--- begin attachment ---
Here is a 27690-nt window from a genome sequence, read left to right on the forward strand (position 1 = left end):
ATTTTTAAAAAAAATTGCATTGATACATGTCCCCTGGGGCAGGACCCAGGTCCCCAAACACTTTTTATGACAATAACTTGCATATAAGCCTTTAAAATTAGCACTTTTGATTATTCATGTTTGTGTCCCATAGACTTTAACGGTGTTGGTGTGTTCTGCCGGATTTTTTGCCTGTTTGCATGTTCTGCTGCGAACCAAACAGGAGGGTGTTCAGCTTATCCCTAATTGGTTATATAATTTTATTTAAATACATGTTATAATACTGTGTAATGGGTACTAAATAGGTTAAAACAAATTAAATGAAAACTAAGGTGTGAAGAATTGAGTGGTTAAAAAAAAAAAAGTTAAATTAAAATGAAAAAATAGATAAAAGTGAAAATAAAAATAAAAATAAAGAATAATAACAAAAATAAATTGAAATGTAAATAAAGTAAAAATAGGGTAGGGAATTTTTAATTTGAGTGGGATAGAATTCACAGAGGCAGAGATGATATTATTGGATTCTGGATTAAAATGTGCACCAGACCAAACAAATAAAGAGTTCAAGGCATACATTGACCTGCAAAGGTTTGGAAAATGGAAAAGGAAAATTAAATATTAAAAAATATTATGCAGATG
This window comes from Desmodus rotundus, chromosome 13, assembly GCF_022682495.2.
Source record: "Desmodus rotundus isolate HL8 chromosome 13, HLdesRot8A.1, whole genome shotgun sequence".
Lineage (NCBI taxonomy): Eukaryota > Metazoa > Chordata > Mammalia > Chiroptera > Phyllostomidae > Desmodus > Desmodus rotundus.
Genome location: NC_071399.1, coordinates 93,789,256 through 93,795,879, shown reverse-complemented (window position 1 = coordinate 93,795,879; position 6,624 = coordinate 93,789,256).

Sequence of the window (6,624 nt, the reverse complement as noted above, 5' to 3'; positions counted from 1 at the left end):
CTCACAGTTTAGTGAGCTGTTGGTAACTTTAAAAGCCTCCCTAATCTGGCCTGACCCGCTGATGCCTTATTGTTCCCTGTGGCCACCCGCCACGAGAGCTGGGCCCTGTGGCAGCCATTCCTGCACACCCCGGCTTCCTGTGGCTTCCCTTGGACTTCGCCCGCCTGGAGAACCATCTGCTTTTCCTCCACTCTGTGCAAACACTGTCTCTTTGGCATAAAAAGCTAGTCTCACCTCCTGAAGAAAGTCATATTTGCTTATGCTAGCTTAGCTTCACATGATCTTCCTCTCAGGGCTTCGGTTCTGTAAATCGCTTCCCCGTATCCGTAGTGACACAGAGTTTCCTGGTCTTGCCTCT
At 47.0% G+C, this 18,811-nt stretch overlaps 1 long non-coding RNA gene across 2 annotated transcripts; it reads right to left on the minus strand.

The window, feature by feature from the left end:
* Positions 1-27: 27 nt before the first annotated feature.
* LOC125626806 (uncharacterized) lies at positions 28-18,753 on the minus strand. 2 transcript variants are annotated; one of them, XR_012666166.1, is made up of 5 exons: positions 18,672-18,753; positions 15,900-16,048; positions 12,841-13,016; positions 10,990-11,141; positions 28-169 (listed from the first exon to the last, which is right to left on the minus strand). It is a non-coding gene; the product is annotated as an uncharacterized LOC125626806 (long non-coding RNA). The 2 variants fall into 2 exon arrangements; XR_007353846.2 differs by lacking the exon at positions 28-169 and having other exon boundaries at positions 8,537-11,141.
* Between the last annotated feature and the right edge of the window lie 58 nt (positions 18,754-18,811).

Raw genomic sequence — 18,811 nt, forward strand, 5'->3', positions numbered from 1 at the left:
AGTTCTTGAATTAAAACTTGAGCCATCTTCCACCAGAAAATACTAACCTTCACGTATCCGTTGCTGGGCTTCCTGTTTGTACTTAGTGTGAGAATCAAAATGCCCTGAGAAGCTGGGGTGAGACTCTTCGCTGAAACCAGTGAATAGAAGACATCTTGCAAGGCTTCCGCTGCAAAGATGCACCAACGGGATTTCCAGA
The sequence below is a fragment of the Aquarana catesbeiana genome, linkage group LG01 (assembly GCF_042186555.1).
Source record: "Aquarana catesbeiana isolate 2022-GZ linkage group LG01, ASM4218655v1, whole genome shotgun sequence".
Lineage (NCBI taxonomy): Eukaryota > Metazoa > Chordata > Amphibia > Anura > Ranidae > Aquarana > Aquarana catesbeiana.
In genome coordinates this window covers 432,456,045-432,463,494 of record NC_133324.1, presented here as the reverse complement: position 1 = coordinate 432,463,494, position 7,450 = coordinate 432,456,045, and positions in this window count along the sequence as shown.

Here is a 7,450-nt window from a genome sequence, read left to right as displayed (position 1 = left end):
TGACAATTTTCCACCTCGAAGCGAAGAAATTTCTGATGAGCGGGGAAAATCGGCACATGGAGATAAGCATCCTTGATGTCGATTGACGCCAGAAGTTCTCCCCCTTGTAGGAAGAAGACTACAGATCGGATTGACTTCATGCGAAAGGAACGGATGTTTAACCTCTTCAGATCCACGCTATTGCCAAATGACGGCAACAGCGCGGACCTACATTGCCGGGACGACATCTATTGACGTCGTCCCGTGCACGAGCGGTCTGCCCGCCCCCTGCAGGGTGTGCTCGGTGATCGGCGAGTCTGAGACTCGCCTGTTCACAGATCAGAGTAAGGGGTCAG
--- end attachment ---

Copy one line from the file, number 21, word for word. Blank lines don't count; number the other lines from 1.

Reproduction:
TGACAATTTTCCACCTCGAAGCGAAGAAATTTCTGATGAGCGGGGAAAATCGGCACATGGAGATAAGCATCCTTGATGTCGATTGACGCCAGAAGTTCTCCCCCTTGTAGGAAGAAGACTACAGATCGGATTGACTTCATGCGAAAGGAACGGATGTTTAACCTCTTCAGATCCACGCTATTGCCAAATGACGGCAACAGCGCGGACCTACATTGCCGGGACGACATCTATTGACGTCGTCCCGTGCACGAGCGGTCTGCCCGCCCCCTGCAGGGTGTGCTCGGTGATCGGCGAGTCTGAGACTCGCCTGTTCACAGATCAGAGTAAGGGGTCAG